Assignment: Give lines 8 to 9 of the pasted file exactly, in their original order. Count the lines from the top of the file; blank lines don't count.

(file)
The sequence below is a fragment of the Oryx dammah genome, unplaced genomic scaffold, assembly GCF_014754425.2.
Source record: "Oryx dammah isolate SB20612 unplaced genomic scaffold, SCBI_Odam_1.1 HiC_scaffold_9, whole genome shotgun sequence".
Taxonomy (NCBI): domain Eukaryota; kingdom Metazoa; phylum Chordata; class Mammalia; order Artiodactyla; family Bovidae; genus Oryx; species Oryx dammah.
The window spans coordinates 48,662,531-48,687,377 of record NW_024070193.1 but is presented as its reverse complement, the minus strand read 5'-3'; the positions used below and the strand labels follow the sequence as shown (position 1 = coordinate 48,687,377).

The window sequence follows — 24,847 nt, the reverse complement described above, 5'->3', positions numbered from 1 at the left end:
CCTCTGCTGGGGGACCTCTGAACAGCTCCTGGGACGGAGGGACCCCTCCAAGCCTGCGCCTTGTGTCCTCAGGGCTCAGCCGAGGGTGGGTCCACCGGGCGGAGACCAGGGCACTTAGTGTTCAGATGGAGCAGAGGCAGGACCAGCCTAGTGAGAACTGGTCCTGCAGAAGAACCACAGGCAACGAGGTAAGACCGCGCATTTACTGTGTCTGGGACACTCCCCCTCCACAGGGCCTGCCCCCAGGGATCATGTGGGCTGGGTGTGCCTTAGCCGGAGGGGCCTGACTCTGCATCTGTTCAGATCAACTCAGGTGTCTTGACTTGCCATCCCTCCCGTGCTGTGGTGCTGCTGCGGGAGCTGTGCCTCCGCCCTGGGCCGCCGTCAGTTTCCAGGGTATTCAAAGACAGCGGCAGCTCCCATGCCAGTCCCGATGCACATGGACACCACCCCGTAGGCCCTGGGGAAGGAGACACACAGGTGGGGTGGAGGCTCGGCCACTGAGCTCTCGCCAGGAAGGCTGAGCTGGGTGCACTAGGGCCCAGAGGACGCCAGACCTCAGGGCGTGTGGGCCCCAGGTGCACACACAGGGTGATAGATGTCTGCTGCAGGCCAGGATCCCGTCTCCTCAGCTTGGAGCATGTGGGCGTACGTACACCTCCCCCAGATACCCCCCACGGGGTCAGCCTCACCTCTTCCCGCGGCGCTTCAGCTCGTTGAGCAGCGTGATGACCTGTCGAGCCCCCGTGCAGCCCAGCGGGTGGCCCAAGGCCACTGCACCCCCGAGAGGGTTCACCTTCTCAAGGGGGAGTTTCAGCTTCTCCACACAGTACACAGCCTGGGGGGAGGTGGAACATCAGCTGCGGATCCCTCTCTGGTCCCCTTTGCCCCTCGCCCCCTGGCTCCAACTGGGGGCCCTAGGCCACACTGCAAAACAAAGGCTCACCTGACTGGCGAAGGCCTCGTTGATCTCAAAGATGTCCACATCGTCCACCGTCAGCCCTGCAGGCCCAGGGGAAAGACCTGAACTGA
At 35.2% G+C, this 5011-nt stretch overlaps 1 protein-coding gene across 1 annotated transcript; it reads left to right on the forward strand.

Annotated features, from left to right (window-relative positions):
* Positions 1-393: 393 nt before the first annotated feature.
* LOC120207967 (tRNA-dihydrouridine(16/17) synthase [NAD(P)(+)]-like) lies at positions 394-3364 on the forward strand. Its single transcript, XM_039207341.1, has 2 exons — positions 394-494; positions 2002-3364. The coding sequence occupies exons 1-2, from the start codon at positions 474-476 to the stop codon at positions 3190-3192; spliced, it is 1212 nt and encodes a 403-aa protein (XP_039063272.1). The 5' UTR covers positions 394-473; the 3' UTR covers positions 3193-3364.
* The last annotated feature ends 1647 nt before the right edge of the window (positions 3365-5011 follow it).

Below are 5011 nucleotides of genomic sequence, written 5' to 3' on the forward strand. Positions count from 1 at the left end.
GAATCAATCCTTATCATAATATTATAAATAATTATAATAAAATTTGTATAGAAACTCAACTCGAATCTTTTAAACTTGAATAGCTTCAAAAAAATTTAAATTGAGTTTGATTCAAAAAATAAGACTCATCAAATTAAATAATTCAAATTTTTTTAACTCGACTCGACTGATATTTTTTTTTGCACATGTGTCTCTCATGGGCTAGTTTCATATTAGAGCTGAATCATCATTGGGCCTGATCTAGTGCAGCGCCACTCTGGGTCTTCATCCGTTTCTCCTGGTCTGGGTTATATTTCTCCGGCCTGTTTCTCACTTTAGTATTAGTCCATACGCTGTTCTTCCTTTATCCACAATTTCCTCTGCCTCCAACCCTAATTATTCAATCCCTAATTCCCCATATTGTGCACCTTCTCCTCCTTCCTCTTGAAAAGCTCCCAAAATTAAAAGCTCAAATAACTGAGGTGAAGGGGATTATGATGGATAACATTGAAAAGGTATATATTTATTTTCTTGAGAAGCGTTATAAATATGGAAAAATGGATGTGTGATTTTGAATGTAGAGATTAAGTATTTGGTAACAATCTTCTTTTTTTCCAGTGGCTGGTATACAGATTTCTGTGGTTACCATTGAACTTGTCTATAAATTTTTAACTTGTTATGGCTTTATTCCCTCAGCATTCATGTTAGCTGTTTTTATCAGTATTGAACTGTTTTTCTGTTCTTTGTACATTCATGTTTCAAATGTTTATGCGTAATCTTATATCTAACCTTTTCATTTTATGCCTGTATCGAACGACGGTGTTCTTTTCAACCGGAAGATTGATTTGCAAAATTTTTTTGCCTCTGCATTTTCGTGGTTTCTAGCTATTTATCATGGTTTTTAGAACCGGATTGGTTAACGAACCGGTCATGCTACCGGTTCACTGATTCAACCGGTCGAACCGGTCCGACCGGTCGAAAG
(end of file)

Annotated features, from left to right (window-relative positions):
* Positions 1-393: 393 nt before the first annotated feature.